Analysis with respect to SA 240 (Revised)

Responsibility of management and those charged with governance

Per SA 240 (Revised), the primary responsibility to ensure prevention and detection of fraud and error rests with the management and those charged with governance. Since senior management was involved in the fraud, it was imperative that those charged with governance exercised much greater control and supervision over management function. They should have, using their authority of management oversight, ensured that this aspect of the company’s operation was reviewed independently and reported.

? Understanding the entity’s internal controls— The entire process of scrap sales was being managed by the CFO who had the authority to negotiate the rates with the scrap dealer, was responsible for dispatch of scrap and was also responsible for ultimate collection. There was no segregation of duties resulting in one individual being able to initiate and complete the entire transaction singlehandedly. There was an absence of an independent check of the overall reconciliation of materials consumed and goods produced. There was no independent verification of the quotes obtained to support the prices charged. This could have been mitigated by establishing a process of selection of scrap dealers such as tendering or by formulating a scrap negotiation committee comprising operational/functional heads responsible for negotiating terms with scrap dealers.

? Deterrents to improper conduct by management— The arrangement was being managed by the CFO with the knowledge of the Managing Director leading to management override of controls. Establishing a ‘code of conduct’ mandating compliance by one and all and stipulating disciplinary action (including termination and legal recourse) for non-compliance could have acted as a deterrent in fraud prevention/detection.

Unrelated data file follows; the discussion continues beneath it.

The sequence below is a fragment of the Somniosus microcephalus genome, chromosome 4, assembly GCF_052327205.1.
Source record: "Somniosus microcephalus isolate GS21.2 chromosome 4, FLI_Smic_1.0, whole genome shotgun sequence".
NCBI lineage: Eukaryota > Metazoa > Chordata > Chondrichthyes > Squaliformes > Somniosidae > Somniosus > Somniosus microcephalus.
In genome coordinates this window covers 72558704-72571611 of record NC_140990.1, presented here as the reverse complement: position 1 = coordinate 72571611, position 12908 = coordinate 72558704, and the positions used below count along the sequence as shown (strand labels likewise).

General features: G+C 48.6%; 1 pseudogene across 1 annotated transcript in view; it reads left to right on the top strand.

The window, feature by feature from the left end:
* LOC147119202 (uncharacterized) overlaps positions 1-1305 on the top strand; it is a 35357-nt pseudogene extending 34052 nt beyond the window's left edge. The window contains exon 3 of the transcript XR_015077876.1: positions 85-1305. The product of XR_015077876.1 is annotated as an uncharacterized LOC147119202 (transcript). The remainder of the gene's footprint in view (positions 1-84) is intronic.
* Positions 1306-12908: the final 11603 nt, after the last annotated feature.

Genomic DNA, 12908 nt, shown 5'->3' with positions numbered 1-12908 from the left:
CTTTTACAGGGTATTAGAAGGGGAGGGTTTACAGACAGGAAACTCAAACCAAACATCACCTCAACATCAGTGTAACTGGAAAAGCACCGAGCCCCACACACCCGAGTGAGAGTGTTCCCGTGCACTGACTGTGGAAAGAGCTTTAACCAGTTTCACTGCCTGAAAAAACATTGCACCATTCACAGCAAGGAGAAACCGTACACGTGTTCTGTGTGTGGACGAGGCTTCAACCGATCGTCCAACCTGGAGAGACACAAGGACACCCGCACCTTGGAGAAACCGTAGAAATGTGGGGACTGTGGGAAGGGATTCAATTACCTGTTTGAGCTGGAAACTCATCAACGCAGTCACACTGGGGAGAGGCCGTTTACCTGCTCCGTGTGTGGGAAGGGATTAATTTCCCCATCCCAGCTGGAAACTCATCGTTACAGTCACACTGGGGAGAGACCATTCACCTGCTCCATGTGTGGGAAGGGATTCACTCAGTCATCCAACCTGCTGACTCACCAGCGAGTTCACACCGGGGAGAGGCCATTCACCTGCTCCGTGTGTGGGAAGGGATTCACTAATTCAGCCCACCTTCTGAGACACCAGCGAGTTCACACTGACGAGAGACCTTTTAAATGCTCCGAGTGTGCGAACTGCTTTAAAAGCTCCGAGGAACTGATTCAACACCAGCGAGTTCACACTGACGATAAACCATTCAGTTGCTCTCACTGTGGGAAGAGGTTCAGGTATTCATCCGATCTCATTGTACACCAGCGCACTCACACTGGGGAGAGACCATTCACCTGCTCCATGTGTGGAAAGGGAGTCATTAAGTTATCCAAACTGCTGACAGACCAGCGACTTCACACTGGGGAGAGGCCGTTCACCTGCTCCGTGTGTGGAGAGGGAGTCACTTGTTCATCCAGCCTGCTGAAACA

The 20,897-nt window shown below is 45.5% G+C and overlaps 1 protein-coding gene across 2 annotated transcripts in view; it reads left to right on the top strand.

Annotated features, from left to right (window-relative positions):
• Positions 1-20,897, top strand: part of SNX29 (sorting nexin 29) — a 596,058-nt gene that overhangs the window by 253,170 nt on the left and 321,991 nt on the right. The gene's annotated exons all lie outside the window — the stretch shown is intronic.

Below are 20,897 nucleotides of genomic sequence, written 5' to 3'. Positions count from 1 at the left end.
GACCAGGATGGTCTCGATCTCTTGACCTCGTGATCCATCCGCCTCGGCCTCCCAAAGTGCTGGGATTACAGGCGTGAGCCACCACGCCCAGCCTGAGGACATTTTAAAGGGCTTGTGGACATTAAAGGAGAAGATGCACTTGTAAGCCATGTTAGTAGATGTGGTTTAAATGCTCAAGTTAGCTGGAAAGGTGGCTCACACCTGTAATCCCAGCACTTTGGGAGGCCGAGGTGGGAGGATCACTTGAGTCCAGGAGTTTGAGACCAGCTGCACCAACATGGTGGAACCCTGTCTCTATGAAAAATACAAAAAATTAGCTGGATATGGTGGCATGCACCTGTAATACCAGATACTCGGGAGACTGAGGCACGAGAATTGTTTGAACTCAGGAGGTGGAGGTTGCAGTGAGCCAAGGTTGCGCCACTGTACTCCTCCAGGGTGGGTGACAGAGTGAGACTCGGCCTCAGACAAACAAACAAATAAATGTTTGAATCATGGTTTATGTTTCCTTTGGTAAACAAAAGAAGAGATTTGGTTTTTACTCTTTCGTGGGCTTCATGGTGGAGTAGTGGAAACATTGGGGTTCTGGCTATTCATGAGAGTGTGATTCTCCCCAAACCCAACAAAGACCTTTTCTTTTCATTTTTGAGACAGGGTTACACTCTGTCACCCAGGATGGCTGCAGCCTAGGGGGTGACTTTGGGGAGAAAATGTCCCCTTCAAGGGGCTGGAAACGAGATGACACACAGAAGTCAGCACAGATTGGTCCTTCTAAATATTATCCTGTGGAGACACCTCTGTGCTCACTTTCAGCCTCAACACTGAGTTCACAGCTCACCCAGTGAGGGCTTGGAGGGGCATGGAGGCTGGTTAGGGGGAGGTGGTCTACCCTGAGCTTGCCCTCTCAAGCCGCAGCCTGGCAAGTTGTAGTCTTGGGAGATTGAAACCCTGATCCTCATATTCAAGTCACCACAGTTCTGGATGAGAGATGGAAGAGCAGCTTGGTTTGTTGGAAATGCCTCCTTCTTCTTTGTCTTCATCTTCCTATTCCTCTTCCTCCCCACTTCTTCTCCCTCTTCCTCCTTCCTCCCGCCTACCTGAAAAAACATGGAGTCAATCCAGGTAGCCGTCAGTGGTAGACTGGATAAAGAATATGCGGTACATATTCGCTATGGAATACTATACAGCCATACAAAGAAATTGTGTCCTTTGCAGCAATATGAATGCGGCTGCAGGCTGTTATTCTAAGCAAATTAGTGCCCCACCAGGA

? Independent review by internal audit function reporting directly to those charged with governance could also have assisted in fraud detection/prevention. In situations where the entity has an internal audit function, the auditor can make enquiries of the internal auditor about any specific procedures performed to detect fraud and whether satisfactory responses were received from management to any findings resulting from those procedures.

? Whistle-blower mechanism—In terms of SA 315, responsibilities of those charged with governance include oversight of the design and effective operation of whistle blower procedures, establishment of these procedures could act as a ‘deterrent’.

Auditors’ Responsibilities

Per SA 240 (Revised), owing to the inherent limitations in an audit, the auditor cannot obtain absolute assurance that the material misstatements in the financial statements (either because of fraud or error) will be detected. The auditor has to, however, obtain reasonable assurance that the financial statements as a whole are free from material misstatement and should therefore ensure that they have followed the auditing procedures in accordance with the auditing standards generally accepted in India. However, the auditor could be held responsible where the misstatements due to fraud or error remained undetected due to nonapplication of the required audit procedures and professional scepticism.

In this regard it is important to note that the risk of not detecting a material misstatement due to fraud is greater than that arising from an error, since fraud may involve a sophisticated modus operandi, and could include collusion, forgery and intentional misrepresentation. This risk increases with management fraud since they are in a position to manipulate records and override controls.